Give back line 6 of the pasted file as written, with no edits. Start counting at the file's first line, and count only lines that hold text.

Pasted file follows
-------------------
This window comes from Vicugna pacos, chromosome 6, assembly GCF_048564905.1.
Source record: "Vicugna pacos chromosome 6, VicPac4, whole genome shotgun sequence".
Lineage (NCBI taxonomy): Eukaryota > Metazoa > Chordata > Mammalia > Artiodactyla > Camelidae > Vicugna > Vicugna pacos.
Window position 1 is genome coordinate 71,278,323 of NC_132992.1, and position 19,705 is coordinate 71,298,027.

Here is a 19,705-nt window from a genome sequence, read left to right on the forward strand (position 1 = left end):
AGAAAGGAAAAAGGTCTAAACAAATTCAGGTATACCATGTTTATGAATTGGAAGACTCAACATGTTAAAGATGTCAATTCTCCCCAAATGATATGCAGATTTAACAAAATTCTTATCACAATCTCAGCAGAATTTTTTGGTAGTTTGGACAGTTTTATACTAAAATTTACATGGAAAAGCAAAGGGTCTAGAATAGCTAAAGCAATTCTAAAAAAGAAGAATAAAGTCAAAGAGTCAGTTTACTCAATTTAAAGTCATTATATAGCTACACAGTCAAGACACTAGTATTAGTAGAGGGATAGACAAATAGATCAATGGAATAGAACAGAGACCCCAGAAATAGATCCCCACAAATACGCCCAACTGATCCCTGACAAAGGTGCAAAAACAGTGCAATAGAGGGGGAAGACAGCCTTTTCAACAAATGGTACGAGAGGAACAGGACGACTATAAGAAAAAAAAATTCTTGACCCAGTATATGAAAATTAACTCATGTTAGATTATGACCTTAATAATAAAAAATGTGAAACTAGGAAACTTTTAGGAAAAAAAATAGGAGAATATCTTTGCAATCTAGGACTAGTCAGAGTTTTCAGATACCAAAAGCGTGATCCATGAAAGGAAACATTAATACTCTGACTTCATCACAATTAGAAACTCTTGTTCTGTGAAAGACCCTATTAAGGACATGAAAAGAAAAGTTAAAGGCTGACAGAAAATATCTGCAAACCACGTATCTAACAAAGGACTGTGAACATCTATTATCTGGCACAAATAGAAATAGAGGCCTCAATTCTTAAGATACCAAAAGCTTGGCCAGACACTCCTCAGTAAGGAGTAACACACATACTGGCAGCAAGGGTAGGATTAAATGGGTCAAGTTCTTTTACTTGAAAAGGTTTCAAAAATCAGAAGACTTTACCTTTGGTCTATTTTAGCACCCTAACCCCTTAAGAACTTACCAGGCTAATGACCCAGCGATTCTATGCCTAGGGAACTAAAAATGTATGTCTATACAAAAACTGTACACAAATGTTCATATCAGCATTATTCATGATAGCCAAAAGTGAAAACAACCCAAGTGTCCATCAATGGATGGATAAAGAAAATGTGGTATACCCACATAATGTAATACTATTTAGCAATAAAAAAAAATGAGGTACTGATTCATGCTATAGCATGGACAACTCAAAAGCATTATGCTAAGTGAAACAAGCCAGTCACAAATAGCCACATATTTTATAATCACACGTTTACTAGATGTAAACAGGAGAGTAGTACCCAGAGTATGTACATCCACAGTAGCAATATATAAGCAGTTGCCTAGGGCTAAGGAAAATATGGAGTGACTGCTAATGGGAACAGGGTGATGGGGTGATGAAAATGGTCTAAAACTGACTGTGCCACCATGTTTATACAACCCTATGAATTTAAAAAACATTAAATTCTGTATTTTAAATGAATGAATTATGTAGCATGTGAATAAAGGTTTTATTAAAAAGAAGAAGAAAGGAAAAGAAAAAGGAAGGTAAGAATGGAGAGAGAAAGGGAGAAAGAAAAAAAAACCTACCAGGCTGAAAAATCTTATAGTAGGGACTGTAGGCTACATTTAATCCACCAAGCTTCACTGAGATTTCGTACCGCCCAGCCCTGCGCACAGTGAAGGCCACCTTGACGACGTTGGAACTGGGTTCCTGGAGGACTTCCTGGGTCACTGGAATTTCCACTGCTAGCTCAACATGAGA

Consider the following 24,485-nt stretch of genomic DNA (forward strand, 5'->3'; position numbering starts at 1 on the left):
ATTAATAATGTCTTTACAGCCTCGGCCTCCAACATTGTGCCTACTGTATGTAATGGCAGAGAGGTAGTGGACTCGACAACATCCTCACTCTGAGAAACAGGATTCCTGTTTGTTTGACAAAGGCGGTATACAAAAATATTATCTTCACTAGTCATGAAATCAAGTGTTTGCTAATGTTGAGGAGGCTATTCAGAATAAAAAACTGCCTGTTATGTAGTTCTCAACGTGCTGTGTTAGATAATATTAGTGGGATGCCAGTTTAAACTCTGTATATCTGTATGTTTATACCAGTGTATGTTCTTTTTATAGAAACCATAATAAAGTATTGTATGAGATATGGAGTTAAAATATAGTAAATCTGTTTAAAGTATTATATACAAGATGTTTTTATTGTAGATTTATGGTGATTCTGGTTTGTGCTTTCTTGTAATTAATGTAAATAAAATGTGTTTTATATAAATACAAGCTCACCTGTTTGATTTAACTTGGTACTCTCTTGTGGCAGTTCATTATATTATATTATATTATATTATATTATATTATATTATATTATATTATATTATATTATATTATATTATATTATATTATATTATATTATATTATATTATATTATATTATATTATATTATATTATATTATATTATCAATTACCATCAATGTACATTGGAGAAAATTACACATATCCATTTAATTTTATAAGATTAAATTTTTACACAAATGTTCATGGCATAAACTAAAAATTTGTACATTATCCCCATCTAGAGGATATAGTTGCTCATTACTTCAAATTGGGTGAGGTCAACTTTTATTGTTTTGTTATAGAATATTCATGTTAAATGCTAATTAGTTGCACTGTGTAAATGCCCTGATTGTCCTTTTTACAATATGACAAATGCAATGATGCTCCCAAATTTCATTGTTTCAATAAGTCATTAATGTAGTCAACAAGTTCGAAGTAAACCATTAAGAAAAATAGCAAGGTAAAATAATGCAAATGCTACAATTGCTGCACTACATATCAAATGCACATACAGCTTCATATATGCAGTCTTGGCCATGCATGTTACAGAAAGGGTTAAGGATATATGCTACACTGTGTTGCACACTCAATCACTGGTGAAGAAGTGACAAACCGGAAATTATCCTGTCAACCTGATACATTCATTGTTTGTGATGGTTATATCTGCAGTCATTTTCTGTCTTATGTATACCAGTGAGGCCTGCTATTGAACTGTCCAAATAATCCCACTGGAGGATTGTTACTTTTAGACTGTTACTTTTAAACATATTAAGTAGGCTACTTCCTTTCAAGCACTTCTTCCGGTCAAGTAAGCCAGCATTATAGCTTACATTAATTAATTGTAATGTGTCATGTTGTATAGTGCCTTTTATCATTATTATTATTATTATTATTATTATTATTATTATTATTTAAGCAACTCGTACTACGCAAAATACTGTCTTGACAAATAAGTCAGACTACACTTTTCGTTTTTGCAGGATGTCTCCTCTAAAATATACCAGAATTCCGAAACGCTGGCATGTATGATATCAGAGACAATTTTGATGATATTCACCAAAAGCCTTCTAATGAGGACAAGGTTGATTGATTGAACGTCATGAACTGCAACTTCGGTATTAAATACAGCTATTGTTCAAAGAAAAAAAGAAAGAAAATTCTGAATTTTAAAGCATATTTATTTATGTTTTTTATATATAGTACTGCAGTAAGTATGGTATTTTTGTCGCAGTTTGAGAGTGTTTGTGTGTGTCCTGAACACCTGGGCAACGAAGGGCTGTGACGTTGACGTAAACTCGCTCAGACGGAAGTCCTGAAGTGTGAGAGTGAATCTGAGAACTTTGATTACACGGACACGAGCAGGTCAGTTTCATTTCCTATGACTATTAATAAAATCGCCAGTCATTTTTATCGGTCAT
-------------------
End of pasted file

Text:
AGAAAGGAAAAAGGTCTAAACAAATTCAGGTATACCATGTTTATGAATTGGAAGACTCAACATGTTAAAGATGTCAATTCTCCCCAAATGATATGCAGATTTAACAAAATTCTTATCACAATCTCAGCAGAATTTTTTGGTAGTTTGGACAGTTTTATACTAAAATTTACATGGAAAAGCAAAGGGTCTAGAATAGCTAAAGCAATTCTAAAAAAGAAGAATAAAGTCAAAGAGTCAGTTTACTCAATTTAAAGTCATTATATAGCTACACAGTCAAGACACTAGTATTAGTAGAGGGATAGACAAATAGATCAATGGAATAGAACAGAGACCCCAGAAATAGATCCCCACAAATACGCCCAACTGATCCCTGACAAAGGTGCAAAAACAGTGCAATAGAGGGGGAAGACAGCCTTTTCAACAAATGGTACGAGAGGAACAGGACGACTATAAGAAAAAAAAATTCTTGACCCAGTATATGAAAATTAACTCATGTTAGATTATGACCTTAATAATAAAAAATGTGAAACTAGGAAACTTTTAGGAAAAAAAATAGGAGAATATCTTTGCAATCTAGGACTAGTCAGAGTTTTCAGATACCAAAAGCGTGATCCATGAAAGGAAACATTAATACTCTGACTTCATCACAATTAGAAACTCTTGTTCTGTGAAAGACCCTATTAAGGACATGAAAAGAAAAGTTAAAGGCTGACAGAAAATATCTGCAAACCACGTATCTAACAAAGGACTGTGAACATCTATTATCTGGCACAAATAGAAATAGAGGCCTCAATTCTTAAGATACCAAAAGCTTGGCCAGACACTCCTCAGTAAGGAGTAACACACATACTGGCAGCAAGGGTAGGATTAAATGGGTCAAGTTCTTTTACTTGAAAAGGTTTCAAAAATCAGAAGACTTTACCTTTGGTCTATTTTAGCACCCTAACCCCTTAAGAACTTACCAGGCTAATGACCCAGCGATTCTATGCCTAGGGAACTAAAAATGTATGTCTATACAAAAACTGTACACAAATGTTCATATCAGCATTATTCATGATAGCCAAAAGTGAAAACAACCCAAGTGTCCATCAATGGATGGATAAAGAAAATGTGGTATACCCACATAATGTAATACTATTTAGCAATAAAAAAAAATGAGGTACTGATTCATGCTATAGCATGGACAACTCAAAAGCATTATGCTAAGTGAAACAAGCCAGTCACAAATAGCCACATATTTTATAATCACACGTTTACTAGATGTAAACAGGAGAGTAGTACCCAGAGTATGTACATCCACAGTAGCAATATATAAGCAGTTGCCTAGGGCTAAGGAAAATATGGAGTGACTGCTAATGGGAACAGGGTGATGGGGTGATGAAAATGGTCTAAAACTGACTGTGCCACCATGTTTATACAACCCTATGAATTTAAAAAACATTAAATTCTGTATTTTAAATGAATGAATTATGTAGCATGTGAATAAAGGTTTTATTAAAAAGAAGAAGAAAGGAAAAGAAAAAGGAAGGTAAGAATGGAGAGAGAAAGGGAGAAAGAAAAAAAAACCTACCAGGCTGAAAAATCTTATAGTAGGGACTGTAGGCTACATTTAATCCACCAAGCTTCACTGAGATTTCGTACCGCCCAGCCCTGCGCACAGTGAAGGCCACCTTGACGACGTTGGAACTGGGTTCCTGGAGGACTTCCTGGGTCACTGGAATTTCCACTGCTAGCTCAACATGAGA